He added that officials piloted an app for students in the schools of Business and Engineering & Applied Sciences where students can map out a four-year course plan and answer questions about their goals to study abroad or complete an internship during their time at GW. He said department chairs and academic advisers will then assist the students to work with their course plan to ensure they can accomplish all of their desired tasks.

He said officials will implement the app for Elliott School of International Affairs and Milken Institute School of Public Health students in March and will launch it for Columbian College of Arts & Sciences students next academic year.

“The initial retention rate of the students who used the program last year looks very promising,” Goff said.

University President Ellen Granberg said officials presented quarter one data on the Medical Faculty Associates — a physicians group that teaches at the School of Medicine and Health Sciences and has amassed a nearly $200 million debt by fiscal year 2023 — to the MFA Board of Trustees last week. She said officials will present the data to GW’s Board of Trustees next and senators will receive an update at a future senate meeting.

Granberg said she, Bracey and Chief Financial Officer Bruno Fernandes are launching a $25 million endowment called the Innovation Fund for classroom innovations and research. Officials reaped the $25 million from the sale of a building and the Office of the Provost will be managing the fund, she said.

Granberg did not specify from which building sale proceeds the Innovation Fund will stem from. In July, the D.C. Department of General Service purchased The Aston, a former residence hall, for $27.5 million to turn it into a shelter for unhoused people. Officials also sold the One Washington Circle Hotel to a Florida-based real estate firm in June 2022.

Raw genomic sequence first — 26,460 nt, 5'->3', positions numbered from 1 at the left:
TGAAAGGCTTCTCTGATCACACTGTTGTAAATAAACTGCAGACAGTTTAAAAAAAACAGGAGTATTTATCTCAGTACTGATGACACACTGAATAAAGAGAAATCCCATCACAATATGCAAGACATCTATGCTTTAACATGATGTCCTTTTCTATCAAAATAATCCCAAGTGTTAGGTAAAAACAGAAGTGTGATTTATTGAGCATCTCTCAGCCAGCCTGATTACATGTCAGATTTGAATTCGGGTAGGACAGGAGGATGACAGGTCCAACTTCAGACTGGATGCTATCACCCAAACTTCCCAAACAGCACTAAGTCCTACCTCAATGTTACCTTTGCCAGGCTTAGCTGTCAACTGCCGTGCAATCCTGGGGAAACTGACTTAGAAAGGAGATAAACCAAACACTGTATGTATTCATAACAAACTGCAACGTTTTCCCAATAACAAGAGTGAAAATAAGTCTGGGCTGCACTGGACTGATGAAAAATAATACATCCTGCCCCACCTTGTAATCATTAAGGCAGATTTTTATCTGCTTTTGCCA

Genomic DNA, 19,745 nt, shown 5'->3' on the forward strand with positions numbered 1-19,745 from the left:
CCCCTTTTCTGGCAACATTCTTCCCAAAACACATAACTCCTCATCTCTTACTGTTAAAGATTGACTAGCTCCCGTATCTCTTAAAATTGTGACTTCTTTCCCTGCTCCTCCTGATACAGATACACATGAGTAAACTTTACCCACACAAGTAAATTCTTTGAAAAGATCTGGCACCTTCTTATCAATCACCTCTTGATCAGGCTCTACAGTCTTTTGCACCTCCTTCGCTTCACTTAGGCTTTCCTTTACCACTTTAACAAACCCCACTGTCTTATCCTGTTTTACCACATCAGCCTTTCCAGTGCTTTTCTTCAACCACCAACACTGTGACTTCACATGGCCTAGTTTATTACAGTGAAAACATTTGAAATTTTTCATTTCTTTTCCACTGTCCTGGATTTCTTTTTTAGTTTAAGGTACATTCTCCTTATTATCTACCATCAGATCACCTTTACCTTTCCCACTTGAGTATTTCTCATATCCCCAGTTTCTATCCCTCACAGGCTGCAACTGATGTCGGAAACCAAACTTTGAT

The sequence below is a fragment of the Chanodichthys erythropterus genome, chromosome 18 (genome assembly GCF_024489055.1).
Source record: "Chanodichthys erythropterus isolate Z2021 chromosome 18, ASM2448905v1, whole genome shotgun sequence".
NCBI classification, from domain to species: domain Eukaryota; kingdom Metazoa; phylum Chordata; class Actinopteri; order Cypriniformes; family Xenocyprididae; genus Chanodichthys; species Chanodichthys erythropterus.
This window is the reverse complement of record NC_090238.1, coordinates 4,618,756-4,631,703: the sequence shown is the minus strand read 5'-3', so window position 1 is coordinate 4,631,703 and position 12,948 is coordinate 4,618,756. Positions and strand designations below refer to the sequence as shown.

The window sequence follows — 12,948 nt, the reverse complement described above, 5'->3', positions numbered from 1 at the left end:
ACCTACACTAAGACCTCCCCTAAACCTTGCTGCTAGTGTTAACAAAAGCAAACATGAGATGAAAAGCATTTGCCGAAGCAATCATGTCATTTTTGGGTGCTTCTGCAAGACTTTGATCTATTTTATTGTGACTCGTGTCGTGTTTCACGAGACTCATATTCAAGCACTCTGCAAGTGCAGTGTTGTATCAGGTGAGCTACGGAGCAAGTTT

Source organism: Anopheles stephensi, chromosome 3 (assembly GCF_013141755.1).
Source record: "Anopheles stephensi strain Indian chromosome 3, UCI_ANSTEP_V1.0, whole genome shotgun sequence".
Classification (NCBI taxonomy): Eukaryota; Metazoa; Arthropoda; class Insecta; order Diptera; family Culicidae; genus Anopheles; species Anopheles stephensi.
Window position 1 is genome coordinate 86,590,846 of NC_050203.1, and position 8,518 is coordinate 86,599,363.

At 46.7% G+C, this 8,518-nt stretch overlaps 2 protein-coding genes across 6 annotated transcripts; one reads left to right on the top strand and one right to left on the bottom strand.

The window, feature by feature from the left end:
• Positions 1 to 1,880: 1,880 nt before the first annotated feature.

“We have a lot more that we need to do to fund the academic enterprise,” Granberg said at the meeting. “But Chris and I both thought that at this particular point in time to have some funds, to do some new things, to try out some ideas, to experiment a little bit would be a very helpful thing.”

During the meeting, faculty also raised concerns about the University’s commitment to free speech and academic freedoms given “recent events” on campus.

Since the outbreak of the Israel-Hamas war Oct. 7, students have participated in sit-ins, protests and vigils on campus and in D.C. Granberg previously called anti-Israel and anti-GW messages that were projected onto Gelman Library antisemitic and a violation of GW policy after she received national and local pressure to condemn the students behind the projections.

Granberg said GW utilizes the Chicago Principles, which protects free speech and expression in the “broadest possible latitude” as long as it does not impede upon the University’s ability to function. She said she does not predict any radical changes to GW’s free speech and academic freedom policies, but officials are examining where policies might conflict with each other and therefore be subject to change.